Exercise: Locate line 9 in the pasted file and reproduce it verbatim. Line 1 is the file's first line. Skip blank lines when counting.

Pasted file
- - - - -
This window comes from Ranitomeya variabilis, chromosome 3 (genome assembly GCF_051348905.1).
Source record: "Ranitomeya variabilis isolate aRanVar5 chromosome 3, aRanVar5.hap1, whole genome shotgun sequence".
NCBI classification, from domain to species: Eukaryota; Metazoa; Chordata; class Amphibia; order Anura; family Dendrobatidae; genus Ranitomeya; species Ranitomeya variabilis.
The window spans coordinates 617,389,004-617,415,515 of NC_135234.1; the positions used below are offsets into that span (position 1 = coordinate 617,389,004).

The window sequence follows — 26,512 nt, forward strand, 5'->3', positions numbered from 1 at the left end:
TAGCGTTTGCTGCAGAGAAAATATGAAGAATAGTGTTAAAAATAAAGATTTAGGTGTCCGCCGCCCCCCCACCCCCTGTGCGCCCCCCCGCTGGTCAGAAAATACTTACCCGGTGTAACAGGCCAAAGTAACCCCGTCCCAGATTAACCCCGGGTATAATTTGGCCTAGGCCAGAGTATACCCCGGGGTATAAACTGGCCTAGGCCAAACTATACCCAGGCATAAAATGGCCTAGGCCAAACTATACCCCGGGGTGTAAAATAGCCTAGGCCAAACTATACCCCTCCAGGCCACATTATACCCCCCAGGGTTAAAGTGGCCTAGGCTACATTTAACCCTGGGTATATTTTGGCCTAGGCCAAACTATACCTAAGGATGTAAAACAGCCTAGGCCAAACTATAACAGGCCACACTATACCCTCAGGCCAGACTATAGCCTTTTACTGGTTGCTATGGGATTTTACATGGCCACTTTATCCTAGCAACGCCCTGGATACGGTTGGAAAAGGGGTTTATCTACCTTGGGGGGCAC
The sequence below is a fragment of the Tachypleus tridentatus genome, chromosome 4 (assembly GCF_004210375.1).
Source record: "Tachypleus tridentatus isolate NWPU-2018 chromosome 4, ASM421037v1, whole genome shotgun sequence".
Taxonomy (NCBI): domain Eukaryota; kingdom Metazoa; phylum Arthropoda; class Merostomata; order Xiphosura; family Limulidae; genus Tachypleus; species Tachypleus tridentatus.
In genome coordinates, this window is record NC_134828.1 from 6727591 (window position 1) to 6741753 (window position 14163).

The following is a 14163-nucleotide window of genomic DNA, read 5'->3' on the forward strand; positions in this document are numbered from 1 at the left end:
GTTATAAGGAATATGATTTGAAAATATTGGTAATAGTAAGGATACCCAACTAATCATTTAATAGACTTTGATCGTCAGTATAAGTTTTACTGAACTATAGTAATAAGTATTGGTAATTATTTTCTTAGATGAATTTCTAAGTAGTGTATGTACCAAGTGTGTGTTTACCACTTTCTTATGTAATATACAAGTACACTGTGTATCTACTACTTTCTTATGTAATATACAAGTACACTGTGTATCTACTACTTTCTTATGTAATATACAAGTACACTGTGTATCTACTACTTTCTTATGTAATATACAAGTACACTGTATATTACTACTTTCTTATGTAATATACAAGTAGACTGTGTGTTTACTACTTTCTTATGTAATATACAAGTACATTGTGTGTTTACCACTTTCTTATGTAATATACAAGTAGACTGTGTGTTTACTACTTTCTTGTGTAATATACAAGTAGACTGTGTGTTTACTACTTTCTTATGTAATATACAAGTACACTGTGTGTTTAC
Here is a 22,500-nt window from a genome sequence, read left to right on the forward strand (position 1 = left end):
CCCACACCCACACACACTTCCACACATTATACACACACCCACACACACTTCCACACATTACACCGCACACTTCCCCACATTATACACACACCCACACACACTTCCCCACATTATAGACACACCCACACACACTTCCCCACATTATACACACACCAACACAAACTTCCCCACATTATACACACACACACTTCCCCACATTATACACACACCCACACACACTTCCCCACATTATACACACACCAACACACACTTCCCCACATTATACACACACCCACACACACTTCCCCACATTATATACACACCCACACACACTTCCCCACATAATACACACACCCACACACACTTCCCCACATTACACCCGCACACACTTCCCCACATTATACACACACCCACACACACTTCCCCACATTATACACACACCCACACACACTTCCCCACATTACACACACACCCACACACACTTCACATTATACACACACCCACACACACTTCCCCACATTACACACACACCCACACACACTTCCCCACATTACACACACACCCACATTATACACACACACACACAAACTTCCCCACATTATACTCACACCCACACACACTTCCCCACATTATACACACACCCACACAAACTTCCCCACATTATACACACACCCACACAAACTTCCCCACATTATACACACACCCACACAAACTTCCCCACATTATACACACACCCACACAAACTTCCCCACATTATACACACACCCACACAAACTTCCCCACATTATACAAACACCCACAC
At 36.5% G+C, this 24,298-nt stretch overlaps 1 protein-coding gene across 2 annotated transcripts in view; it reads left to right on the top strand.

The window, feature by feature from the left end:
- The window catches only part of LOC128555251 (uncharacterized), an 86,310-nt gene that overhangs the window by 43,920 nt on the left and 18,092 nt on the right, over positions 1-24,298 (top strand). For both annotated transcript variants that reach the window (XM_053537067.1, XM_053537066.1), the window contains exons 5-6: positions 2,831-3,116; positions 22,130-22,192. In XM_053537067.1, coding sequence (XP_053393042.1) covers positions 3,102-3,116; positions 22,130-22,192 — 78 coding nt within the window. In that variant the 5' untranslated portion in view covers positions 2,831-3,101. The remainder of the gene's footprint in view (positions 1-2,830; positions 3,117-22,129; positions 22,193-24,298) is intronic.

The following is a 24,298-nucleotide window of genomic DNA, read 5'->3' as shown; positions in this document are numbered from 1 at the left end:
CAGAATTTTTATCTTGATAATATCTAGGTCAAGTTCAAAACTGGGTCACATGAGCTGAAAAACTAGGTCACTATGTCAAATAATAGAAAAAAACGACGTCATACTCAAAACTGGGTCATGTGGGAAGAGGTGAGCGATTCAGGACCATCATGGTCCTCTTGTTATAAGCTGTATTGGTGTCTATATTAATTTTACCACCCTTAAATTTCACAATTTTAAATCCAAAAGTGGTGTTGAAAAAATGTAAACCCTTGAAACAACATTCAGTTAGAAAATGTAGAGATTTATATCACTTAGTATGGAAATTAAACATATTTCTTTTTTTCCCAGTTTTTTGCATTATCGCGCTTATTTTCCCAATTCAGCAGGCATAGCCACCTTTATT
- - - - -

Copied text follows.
Taxonomy (NCBI): domain Eukaryota; kingdom Metazoa; phylum Arthropoda; class Merostomata; order Xiphosura; family Limulidae; genus Tachypleus; species Tachypleus tridentatus.